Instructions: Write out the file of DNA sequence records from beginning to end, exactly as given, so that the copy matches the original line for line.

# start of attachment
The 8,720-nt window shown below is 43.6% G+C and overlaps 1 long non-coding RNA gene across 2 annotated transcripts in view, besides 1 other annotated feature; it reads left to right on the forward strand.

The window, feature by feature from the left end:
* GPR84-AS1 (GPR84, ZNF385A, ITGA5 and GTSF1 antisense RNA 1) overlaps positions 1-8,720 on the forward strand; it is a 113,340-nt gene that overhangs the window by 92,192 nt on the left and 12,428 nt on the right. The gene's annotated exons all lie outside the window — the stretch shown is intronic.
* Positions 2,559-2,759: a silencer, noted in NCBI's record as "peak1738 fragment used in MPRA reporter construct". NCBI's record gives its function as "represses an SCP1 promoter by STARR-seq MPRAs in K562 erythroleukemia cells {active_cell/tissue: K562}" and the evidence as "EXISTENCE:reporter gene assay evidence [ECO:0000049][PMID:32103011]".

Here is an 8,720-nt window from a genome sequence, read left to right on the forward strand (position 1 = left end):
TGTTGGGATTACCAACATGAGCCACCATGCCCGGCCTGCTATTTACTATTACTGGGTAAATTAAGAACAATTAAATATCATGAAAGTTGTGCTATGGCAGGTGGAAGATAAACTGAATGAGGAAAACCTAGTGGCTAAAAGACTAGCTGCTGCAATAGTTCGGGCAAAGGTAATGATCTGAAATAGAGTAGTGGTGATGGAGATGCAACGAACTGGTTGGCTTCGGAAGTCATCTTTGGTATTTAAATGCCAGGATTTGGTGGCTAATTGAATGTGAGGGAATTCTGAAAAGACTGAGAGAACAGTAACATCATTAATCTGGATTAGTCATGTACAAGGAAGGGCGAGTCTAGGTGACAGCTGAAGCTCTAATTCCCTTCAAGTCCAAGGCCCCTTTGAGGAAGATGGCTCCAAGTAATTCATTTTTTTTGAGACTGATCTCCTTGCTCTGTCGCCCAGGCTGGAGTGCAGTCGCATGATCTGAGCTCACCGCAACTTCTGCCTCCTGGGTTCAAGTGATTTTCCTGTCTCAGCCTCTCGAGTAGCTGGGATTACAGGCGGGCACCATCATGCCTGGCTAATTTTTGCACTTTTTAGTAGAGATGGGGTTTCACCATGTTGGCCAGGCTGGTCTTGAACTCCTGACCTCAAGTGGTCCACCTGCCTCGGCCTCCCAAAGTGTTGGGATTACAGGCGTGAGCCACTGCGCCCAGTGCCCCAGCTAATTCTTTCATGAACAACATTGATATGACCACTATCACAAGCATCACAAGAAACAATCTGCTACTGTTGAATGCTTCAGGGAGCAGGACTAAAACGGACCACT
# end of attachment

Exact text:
The 8,720-nt window shown below is 43.6% G+C and overlaps 1 long non-coding RNA gene across 2 annotated transcripts in view, besides 1 other annotated feature; it reads left to right on the forward strand.

The window, feature by feature from the left end:
* GPR84-AS1 (GPR84, ZNF385A, ITGA5 and GTSF1 antisense RNA 1) overlaps positions 1-8,720 on the forward strand; it is a 113,340-nt gene that overhangs the window by 92,192 nt on the left and 12,428 nt on the right. The gene's annotated exons all lie outside the window — the stretch shown is intronic.
* Positions 2,559-2,759: a silencer, noted in NCBI's record as "peak1738 fragment used in MPRA reporter construct". NCBI's record gives its function as "represses an SCP1 promoter by STARR-seq MPRAs in K562 erythroleukemia cells {active_cell/tissue: K562}" and the evidence as "EXISTENCE:reporter gene assay evidence [ECO:0000049][PMID:32103011]".

Here is an 8,720-nt window from a genome sequence, read left to right on the forward strand (position 1 = left end):
TGTTGGGATTACCAACATGAGCCACCATGCCCGGCCTGCTATTTACTATTACTGGGTAAATTAAGAACAATTAAATATCATGAAAGTTGTGCTATGGCAGGTGGAAGATAAACTGAATGAGGAAAACCTAGTGGCTAAAAGACTAGCTGCTGCAATAGTTCGGGCAAAGGTAATGATCTGAAATAGAGTAGTGGTGATGGAGATGCAACGAACTGGTTGGCTTCGGAAGTCATCTTTGGTATTTAAATGCCAGGATTTGGTGGCTAATTGAATGTGAGGGAATTCTGAAAAGACTGAGAGAACAGTAACATCATTAATCTGGATTAGTCATGTACAAGGAAGGGCGAGTCTAGGTGACAGCTGAAGCTCTAATTCCCTTCAAGTCCAAGGCCCCTTTGAGGAAGATGGCTCCAAGTAATTCATTTTTTTTGAGACTGATCTCCTTGCTCTGTCGCCCAGGCTGGAGTGCAGTCGCATGATCTGAGCTCACCGCAACTTCTGCCTCCTGGGTTCAAGTGATTTTCCTGTCTCAGCCTCTCGAGTAGCTGGGATTACAGGCGGGCACCATCATGCCTGGCTAATTTTTGCACTTTTTAGTAGAGATGGGGTTTCACCATGTTGGCCAGGCTGGTCTTGAACTCCTGACCTCAAGTGGTCCACCTGCCTCGGCCTCCCAAAGTGTTGGGATTACAGGCGTGAGCCACTGCGCCCAGTGCCCCAGCTAATTCTTTCATGAACAACATTGATATGACCACTATCACAAGCATCACAAGAAACAATCTGCTACTGTTGAATGCTTCAGGGAGCAGGACTAAAACGGACCACT